ISLAMABAD: Pakistan on Friday permitted use of Afghan trucks for transporting Indian humanitarian aid to Afghanistan.
“It has been decided to allow the use of Afghan trucks for transportation from Wagah border to Torkham,” FO spokesman Asim Iftikhar said.
The decision was conveyed to the Charge d’Affaires of India at the Ministry of Foreign Affairs, he said.
The move came as European Union’s envoy to Afghanistan Tomas Niklasson urged both Islamabad and Delhi to resolve issues concerning the transfer of Indian humanitarian aid to Afghanistan.
FO says transportation from Wagah to Torkham allowed
Afghanistan, the UNDP fears, could face the worst humanitarian crisis of its history with nearly 23 million people facing imminent severe hunger and millions likely to sink into poverty.
Pakistan had last week allowed Indian assistance for the war-torn country to transit through its territory on what was described as “an exceptional basis for humanitarian purposes”.
India had offered to provide 50,000 metric tonnes of wheat and lifesaving medicines in humanitarian aid for the people of Afghanistan.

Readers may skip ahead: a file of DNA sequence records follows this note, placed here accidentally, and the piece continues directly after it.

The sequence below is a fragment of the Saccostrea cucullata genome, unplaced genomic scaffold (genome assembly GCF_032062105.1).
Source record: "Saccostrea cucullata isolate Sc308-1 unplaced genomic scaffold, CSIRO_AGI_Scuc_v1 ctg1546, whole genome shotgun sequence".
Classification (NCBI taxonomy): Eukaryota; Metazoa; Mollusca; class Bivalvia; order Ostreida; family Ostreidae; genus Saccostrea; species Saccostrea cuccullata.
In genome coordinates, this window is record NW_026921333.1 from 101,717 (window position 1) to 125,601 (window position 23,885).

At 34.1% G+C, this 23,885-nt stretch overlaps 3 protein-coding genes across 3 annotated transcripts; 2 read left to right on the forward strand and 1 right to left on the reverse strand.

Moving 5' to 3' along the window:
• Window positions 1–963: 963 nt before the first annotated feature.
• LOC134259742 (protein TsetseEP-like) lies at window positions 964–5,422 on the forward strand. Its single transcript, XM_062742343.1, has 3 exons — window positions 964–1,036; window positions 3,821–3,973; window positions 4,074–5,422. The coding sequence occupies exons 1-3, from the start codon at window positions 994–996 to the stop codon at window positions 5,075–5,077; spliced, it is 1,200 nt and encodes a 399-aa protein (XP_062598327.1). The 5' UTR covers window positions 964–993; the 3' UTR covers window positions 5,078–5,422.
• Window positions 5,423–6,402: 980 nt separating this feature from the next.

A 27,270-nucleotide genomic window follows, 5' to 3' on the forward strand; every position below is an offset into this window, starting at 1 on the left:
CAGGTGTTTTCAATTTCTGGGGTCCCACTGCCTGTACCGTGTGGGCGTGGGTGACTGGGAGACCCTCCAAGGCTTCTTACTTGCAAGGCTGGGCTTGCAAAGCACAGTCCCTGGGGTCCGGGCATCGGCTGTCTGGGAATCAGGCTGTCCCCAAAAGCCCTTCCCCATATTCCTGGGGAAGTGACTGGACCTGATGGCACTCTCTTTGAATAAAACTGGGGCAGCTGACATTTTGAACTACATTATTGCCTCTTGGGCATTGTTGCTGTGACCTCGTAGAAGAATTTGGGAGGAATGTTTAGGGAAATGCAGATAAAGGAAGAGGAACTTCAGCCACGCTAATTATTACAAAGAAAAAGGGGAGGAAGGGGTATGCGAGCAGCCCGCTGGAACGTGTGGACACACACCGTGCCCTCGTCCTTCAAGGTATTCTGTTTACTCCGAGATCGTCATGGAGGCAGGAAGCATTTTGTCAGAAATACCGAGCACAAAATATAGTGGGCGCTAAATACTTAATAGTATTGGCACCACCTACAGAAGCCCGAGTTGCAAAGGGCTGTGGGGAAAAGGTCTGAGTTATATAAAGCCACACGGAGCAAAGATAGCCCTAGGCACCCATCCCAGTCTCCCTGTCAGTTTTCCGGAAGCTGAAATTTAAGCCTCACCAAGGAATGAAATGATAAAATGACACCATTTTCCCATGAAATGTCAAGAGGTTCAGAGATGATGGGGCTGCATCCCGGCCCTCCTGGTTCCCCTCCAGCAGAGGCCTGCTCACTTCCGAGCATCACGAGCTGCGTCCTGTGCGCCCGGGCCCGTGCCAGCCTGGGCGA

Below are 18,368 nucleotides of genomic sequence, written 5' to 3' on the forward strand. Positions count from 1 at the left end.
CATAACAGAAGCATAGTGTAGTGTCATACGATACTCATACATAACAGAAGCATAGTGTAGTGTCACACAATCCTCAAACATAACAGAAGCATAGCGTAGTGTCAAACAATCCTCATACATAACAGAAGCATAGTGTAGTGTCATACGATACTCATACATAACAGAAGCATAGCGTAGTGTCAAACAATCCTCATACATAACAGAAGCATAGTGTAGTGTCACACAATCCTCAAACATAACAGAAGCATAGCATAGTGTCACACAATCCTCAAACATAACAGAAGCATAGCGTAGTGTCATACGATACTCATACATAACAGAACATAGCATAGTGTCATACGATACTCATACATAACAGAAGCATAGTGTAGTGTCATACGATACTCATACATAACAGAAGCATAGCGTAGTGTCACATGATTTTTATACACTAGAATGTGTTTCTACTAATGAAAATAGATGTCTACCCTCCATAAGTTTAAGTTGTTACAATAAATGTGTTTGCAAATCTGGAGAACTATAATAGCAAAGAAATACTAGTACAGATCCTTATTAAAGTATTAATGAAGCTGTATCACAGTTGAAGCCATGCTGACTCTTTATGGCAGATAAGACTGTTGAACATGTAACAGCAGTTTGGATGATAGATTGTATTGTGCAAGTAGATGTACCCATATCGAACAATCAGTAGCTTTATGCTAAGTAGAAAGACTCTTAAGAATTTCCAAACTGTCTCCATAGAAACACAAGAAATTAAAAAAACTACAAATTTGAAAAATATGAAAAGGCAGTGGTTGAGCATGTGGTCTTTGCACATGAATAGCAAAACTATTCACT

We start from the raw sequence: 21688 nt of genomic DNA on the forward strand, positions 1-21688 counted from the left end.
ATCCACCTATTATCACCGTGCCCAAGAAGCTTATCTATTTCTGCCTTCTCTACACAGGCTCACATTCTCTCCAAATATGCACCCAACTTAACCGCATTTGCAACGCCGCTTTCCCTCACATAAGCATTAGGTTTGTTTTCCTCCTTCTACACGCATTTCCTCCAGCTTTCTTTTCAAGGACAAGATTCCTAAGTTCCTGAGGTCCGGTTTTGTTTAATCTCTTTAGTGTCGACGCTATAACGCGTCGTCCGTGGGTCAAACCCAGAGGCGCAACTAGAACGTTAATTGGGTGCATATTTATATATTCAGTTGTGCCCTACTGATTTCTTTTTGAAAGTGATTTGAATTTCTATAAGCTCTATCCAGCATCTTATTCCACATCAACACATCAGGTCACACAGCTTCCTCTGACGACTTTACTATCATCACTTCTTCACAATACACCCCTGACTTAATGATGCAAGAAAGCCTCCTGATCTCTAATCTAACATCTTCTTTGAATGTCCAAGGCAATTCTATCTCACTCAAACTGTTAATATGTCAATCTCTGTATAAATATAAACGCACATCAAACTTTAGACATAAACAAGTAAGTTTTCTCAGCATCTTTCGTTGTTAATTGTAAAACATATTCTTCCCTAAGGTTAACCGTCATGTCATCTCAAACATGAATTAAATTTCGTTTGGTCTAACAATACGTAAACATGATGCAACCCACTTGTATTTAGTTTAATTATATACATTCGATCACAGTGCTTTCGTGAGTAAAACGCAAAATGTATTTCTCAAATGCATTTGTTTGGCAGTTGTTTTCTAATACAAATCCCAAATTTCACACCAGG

Problems, however, arose at the time of negotiating modalities for shipment of the aid between Pakistan and India. India wanted its own trucks to carry aid goods up to the Afghan border, but the move was not acceptable to Pakistan.
A proposal regarding handing over the assistance to UN agencies was also considered.
It appears that finally as a compromise Pakistan has allowed India to use Afghan trucks for transportation of goods through the Wagah border.
Mr Iftikhar said Pakistan’s decision “demonstrates the commitment and seriousness of the Government of Pakistan to facilitate the proposed humanitarian assistance”.
Delhi was urged to “expeditiously” take necessary steps for delivery of humanitarian assistance to Afghanistan.
Published in Dawn, December 4th, 2021